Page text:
2373. Automated Measurement of Vertebral Deformities and Detection of Lumbar Scoliosis in Spine DXA Scans
Authors * Denotes Presenting Author
  1. Abhinav Suri *; University of Pennsylvania
  2. Sisi Tang; University of Pennsylvania
  3. Samantha Turner; University of Pennsylvania
  4. Ashley Terry; University of Pennsylvania
  5. Eusha Hasan; University of Pennsylvania
  6. Andy Chen; University of Pennsylvania
  7. Chamith Rajapakse; University of Pennsylvania
Vertebral fractures/deformities comprise nearly 50% of all fractures in patients diagnosed with osteoporosis. Specifically, lumbar spinal deformities are highly prevalent among older patients with osteoporosis and other degenerative bone diseases. Furthermore, these deformities cause a curvature of the spine (scoliosis), leading to a higher risk of fracture and pain in patients. Currently, DXA scans report vertebrae specific BMD scores; however, they do not report vertebral deformities or the presence of lumbar curvature. Reporting these deformities requires the manual measurement of heights for each vertebral body which is time-consuming. Computer vision algorithms can shorten the time to analyze imaging studies by automatically extracting specific features. The purpose of this study was to determine if such algorithms could output spine metrics (vertebral body heights) that are useful for evaluating vertebral deformities and curvatures in Spine DXA scans. We report the development of an algorithm that can locate vertebral body landmarks for height calculations and find vertebral body centroids for scoliosis evaluation in less than 0.5 seconds for Spine DXA scans.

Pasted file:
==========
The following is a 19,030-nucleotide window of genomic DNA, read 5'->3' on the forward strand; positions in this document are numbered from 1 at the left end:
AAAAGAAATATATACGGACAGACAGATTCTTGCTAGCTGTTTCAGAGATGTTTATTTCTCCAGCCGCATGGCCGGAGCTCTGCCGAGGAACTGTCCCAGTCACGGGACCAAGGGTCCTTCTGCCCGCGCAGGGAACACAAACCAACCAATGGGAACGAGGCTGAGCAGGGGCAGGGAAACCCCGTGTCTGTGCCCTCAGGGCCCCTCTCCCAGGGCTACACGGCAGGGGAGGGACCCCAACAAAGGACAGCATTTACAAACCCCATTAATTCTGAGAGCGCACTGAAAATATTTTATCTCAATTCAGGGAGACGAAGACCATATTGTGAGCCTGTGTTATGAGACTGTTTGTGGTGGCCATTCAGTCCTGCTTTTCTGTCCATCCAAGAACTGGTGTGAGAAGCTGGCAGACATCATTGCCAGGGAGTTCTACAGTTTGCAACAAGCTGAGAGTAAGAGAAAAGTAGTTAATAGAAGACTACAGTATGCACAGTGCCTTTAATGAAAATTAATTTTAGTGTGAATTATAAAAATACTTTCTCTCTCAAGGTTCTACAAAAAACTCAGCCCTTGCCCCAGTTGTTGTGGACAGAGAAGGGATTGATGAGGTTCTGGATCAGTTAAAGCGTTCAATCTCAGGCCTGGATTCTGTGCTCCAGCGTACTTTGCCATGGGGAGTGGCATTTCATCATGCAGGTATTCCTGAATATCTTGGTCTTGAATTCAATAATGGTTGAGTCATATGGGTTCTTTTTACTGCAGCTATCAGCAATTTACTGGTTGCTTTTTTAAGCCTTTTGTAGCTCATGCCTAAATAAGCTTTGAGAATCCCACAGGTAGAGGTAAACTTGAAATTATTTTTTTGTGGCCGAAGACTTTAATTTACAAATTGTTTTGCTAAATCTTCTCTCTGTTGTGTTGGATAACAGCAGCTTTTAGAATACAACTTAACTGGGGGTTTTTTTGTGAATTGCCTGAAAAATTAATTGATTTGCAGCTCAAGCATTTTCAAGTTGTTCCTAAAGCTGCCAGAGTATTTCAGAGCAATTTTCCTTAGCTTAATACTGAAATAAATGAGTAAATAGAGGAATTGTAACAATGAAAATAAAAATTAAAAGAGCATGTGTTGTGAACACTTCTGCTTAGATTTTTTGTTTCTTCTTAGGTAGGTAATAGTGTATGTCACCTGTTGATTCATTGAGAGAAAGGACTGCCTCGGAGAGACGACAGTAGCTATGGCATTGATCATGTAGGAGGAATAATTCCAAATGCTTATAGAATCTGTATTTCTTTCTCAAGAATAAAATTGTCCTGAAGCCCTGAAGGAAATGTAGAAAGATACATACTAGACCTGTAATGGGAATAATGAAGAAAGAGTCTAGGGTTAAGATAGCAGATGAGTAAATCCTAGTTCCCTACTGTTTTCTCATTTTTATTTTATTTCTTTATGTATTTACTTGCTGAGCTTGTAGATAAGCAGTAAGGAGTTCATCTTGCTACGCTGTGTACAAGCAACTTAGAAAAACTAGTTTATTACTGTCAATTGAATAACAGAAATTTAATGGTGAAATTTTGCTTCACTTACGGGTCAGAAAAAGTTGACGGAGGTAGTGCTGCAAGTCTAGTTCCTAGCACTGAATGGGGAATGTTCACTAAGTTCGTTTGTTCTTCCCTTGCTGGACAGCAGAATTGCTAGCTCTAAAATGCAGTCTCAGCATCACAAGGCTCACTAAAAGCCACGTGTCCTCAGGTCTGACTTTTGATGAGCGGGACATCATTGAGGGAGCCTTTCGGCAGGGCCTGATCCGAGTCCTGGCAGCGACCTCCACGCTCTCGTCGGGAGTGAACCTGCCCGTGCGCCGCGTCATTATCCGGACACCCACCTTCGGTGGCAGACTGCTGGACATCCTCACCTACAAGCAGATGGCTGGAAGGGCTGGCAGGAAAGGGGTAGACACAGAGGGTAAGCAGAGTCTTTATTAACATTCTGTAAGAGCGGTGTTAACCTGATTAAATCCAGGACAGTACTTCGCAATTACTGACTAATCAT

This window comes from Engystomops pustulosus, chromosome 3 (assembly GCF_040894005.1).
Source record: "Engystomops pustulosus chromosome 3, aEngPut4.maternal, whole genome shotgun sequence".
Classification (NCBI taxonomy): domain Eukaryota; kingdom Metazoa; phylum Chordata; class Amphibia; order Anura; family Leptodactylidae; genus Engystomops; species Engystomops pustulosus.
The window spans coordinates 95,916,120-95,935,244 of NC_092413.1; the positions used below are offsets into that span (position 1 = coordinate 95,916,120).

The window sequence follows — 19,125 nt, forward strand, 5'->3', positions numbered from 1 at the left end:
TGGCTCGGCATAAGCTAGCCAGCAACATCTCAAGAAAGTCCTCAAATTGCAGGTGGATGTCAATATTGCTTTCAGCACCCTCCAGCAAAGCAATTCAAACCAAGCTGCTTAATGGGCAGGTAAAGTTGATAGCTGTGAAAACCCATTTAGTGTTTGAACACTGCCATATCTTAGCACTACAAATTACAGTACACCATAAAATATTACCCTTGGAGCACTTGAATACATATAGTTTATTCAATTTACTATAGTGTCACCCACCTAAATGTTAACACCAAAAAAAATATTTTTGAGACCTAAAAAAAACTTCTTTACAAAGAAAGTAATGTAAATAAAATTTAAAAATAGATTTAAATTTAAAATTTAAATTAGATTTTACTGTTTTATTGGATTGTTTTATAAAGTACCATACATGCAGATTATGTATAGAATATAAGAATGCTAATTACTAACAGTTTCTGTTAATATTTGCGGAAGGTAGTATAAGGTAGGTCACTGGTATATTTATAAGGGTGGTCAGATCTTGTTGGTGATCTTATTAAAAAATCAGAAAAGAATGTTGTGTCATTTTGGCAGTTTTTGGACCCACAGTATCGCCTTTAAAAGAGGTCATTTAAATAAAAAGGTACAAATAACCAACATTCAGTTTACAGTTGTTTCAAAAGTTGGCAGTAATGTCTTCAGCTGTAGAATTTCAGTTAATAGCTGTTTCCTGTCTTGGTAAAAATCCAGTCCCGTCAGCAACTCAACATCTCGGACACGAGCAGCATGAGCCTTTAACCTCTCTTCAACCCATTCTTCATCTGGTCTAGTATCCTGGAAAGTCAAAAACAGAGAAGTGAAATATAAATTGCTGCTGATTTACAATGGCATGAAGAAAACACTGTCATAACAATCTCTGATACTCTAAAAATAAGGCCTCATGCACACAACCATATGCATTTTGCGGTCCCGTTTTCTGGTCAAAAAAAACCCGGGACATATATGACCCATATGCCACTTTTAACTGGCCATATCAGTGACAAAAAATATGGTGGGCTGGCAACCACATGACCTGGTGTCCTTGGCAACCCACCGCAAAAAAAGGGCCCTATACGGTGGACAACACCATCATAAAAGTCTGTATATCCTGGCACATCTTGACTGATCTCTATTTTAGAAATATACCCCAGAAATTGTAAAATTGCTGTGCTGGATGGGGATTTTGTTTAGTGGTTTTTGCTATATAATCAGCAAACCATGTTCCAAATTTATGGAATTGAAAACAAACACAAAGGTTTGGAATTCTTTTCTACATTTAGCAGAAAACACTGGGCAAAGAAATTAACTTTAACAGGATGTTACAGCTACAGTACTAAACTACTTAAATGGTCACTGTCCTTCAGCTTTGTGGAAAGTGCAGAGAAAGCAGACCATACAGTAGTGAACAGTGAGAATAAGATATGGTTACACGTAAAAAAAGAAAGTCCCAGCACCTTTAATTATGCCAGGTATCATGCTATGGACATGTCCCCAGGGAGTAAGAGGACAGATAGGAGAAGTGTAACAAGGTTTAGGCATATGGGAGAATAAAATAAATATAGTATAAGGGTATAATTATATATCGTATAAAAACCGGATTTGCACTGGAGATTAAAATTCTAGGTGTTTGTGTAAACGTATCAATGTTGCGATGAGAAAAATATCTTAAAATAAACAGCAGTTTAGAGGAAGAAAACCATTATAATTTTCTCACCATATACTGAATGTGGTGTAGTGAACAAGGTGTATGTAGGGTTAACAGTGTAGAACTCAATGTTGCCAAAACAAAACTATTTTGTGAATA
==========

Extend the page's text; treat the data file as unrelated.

Materials and Methods:
Spine DXA reports (1282 subjects, age 64.5±10.7yrs, female) were processed to isolate the relevant DXA image. From the DXA scan, the image was thresholded to find an outline of the spine itself, and a Hough Line Transformation was applied to determine planes that separated lumbar bodies L1-L5. Intersection points between the planes and the outline of the spine were calculated for each vertebral body (n=6410) producing four corner points that were used for the measurement of vertebral body lateral heights (right lateral vs left lateral height) and Cobb angles (calculated from the centroid of four corners) in the coronal plane. The algorithm was evaluated using a key-point error distance metric that measures the distance of predicted corner points to manually marked corner points of vertebral bodies.

The algorithm was able to detect relevant corner points rapidly and with high accuracy. On a set of 1000 scans, each scan was processed in an average of 0.035 ± 0.012 seconds. The average key-point error distance was 0.13mm when evaluated on a testing set of 100 manually annotated scans (age 64.3±5.3yrs, female).

The computer vision algorithm was able to determine morphometric measurements for detecting vertebral body corner points with high accuracy on DXA images. Additionally, it was able to do so quickly. These corner points can be used to calculate vertebral deformities and Cobb angles for scoliosis grading. Thus, we were able to show this algorithm is able to automatically extract measurements for rapid quantification of vertebral bone health and potential risk of fracture. This automated approach could simplify the screening, detection of changes, further cross-sectional imaging workup, and surgical planning in patients with vertebral deformities and fractures by reducing the burden on radiologists who have to do these measurements manually.